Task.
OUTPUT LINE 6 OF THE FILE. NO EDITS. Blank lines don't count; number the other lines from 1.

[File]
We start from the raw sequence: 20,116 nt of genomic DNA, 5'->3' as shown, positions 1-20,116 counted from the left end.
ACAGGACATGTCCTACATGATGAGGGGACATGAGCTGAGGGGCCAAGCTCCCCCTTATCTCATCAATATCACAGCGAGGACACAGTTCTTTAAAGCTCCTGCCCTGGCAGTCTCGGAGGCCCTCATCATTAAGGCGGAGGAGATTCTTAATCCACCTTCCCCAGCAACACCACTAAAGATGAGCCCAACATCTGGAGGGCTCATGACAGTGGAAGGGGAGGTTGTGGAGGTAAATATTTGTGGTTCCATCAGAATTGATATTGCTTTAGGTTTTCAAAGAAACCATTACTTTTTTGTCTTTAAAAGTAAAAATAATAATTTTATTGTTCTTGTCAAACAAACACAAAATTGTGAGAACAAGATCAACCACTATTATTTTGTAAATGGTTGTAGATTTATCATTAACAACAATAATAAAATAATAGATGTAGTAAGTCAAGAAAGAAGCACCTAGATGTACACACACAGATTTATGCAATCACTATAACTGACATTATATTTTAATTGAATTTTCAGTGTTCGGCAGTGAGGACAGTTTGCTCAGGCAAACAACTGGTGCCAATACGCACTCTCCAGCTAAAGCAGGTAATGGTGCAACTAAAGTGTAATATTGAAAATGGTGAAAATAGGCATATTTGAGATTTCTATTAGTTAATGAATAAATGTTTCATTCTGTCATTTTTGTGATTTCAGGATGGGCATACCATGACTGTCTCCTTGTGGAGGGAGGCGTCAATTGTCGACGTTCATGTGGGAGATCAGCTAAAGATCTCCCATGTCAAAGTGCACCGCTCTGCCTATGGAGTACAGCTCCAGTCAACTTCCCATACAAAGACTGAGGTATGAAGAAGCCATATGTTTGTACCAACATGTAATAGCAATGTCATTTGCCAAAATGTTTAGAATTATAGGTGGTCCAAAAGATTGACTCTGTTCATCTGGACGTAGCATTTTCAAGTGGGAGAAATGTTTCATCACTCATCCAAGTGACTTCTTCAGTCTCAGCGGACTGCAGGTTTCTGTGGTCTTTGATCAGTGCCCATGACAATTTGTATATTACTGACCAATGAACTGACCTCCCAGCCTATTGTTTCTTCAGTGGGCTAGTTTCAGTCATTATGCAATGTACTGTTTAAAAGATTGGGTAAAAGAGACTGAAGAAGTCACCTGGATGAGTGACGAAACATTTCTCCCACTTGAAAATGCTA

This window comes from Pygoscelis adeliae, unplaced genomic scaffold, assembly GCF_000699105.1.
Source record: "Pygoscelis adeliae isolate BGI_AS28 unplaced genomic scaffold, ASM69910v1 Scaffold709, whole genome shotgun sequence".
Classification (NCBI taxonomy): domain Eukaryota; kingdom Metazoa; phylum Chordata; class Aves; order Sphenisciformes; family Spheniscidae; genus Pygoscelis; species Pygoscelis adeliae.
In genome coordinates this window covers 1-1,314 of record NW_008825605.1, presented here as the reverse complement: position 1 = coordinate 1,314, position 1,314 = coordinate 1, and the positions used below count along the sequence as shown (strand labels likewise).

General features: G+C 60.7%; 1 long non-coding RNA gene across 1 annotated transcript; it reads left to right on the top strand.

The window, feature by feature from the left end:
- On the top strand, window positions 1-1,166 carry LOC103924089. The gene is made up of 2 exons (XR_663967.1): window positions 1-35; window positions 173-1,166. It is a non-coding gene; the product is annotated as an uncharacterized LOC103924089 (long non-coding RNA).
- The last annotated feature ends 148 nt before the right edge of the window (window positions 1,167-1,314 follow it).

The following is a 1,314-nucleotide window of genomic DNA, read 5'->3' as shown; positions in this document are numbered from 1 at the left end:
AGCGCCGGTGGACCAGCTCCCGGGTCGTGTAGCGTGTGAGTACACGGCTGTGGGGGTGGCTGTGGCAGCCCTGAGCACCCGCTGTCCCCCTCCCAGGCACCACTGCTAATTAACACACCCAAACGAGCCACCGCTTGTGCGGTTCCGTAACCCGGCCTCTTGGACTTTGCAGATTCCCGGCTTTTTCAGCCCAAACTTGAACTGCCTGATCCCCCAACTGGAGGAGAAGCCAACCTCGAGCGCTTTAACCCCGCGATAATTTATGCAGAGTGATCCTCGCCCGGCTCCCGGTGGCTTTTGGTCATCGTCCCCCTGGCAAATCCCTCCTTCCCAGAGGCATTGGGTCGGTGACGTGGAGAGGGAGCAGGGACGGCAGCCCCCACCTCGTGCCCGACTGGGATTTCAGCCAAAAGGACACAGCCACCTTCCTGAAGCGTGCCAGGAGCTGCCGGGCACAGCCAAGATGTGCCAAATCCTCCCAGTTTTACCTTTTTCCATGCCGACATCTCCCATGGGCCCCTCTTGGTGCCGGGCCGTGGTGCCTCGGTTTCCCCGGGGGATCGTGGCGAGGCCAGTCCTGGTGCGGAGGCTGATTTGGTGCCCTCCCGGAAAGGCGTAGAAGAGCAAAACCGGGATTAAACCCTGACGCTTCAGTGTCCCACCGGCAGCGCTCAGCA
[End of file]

In genome coordinates this window covers 1-1,314 of record NW_008825605.1, presented here as the reverse complement: position 1 = coordinate 1,314, position 1,314 = coordinate 1, and the positions used below count along the sequence as shown (strand labels likewise).